In news that slipped by us last week, Indonesia's parliament unanimously voted last Wednesday to pardon Nuril Maknun, who was found guilty of and jailed for six months for "distributing obscene material," after she reported her boss for sexual harassment.
Maknun is a 41 year old part-time bookkeeper at a high school on the island of Lombok, Indonesia. Her boss, the school's principal, was using explicit language and consistently asking her to have an affair, while also describing in explicit detail another affair he was having in 2018. Nuril recorded her boss's sexual harrassment, and shared it as evidence to others in an attempt to quash a rumour that Nuril and her boss were having an affair.
Since then, she has been embroiled in a legal battle with numerous trials and appeals, with Indonesia's Supreme Court dismissing her final appeal and upholding a six-month jail sentence and a $US35,000 fine.
Women's rights activists in Indonesia and around the world had expressed dismay at the sentence, and Indonesia's President, Joko Widodo, expressed concern about the case in late 2018 and just a few weeks ago. "Since the beginning, my attention to this case has never diminished… If it gets to me, then it will be under my authority, and I will use the authority I have."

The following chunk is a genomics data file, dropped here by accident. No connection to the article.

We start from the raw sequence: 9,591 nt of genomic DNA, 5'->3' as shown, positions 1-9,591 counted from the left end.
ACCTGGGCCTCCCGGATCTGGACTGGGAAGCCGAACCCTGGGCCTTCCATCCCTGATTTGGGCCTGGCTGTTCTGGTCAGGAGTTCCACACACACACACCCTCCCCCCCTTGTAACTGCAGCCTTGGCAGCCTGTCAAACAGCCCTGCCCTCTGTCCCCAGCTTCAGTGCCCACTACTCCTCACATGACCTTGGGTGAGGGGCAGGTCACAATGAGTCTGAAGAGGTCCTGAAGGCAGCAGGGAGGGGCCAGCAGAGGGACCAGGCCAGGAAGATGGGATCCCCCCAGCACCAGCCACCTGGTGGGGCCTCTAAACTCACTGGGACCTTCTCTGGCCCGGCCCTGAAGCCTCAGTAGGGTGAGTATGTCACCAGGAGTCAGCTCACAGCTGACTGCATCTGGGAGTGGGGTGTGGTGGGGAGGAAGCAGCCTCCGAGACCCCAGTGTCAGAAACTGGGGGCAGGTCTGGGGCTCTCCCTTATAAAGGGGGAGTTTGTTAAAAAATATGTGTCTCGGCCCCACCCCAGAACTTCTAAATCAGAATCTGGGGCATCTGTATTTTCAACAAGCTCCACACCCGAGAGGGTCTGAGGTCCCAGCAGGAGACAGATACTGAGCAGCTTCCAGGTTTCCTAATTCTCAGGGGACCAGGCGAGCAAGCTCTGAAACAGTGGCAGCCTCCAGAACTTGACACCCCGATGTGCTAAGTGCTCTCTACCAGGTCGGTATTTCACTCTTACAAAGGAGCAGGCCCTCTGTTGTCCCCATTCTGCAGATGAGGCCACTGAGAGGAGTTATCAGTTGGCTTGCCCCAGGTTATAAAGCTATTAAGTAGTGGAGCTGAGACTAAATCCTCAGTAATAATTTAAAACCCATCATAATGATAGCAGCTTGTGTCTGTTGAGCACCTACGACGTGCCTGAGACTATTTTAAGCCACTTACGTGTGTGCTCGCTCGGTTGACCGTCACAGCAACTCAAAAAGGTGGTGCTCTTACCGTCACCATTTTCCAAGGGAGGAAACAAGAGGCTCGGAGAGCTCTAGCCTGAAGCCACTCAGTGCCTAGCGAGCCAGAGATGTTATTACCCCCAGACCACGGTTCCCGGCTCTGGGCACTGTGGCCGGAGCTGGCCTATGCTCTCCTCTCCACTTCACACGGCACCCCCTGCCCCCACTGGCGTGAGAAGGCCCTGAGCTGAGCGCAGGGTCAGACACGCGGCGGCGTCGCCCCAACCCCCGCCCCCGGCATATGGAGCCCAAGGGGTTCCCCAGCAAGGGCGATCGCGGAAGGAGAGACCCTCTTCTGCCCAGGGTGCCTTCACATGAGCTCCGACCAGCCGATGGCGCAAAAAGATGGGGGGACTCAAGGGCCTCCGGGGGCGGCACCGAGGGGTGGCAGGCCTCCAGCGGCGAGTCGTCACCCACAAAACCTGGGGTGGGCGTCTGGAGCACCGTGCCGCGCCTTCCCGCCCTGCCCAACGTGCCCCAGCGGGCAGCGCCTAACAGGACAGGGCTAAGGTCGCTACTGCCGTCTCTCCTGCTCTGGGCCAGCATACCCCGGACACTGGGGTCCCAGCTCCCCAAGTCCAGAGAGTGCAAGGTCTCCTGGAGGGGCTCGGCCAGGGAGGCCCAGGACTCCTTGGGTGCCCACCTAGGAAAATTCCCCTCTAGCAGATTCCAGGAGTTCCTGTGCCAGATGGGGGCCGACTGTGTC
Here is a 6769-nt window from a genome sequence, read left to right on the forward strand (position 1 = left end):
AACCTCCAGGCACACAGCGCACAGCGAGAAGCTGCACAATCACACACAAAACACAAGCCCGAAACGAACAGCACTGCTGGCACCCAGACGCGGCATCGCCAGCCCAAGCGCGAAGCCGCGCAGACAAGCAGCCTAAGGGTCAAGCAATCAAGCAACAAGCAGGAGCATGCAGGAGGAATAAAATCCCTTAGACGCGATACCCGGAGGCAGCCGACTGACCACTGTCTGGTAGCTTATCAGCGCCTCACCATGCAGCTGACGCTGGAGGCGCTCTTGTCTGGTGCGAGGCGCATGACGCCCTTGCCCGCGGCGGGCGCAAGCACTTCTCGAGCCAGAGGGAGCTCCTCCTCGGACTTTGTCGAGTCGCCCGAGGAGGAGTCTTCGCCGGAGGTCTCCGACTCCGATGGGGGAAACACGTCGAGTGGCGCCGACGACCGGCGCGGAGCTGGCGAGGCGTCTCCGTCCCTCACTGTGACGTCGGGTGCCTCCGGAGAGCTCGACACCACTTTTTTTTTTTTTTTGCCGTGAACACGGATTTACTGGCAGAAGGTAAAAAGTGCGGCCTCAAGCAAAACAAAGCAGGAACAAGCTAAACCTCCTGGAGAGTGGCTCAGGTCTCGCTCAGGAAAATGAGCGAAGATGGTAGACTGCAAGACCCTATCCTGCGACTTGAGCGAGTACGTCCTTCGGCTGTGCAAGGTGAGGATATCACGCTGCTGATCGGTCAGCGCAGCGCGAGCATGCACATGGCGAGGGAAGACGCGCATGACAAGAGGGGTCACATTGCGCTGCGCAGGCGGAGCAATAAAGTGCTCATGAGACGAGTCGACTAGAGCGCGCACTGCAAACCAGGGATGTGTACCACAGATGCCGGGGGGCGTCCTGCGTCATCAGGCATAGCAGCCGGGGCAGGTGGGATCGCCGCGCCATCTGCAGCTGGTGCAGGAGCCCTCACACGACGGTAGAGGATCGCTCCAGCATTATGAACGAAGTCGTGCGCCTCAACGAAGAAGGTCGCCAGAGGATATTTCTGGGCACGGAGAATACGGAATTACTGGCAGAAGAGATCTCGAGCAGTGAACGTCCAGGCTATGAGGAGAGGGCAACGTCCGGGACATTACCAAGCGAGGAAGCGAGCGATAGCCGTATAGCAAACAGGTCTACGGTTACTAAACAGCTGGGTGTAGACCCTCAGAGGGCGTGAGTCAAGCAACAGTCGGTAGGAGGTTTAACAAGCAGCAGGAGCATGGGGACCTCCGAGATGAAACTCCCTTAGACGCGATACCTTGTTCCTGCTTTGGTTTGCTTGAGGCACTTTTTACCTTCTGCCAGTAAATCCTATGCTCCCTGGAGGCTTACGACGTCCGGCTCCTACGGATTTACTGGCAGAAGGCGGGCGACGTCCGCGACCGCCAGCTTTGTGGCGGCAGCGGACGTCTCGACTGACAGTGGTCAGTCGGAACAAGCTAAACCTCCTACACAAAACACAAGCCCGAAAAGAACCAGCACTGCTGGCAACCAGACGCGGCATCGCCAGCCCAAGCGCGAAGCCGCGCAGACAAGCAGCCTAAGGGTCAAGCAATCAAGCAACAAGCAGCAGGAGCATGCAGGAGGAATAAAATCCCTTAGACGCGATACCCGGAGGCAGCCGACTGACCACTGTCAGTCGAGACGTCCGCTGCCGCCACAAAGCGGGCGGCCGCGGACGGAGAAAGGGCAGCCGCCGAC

On July 15, President Widodo sent an amnesty letter to the nation's House of Representatives, advocating amnesty for Nuril. Last Wednesday (24th July) the House voted unanimously to approve amnesty for her.
After receiving amnesty, Nuril addressed Indonesia's parliament, saying "Don’t let anyone else have an experience like mine… It hurt so much, I hope there won’t be any more victims, and women should dare to speak up."
Amnesty International Indonesia has pointed to gaps in the nation's Electronic Information and Transactions (ITE) Law, according to Global Citizen. In a statement by Usman Hamid, Amnesty International Indonesia's executive director, he said “Nuril’s case showed the harm and the absurdity contained in the ITE Law. This is the right time to revise it radically, particularly the provisions on defamation and blasphemy. Nuril’s amnesty could become a victory for women – as well as for freedom of expression.”
Sexual violence, harassment and effective inequality before the law has been the focus of global attention since the #MeToo movement started in 2017. In Indonesia, #MeToo has started to gain traction, but cases like Nuril's highlight the need for progress on gender equality and women's rights in the nation.
Baiq Nuril Maknun had been sentenced to six months for recording her boss’s lewd calls. She has now been granted an amnesty by parliament. pic.twitter.com/OtlwPgm1Np— DW News (@dwnews) July 29, 2019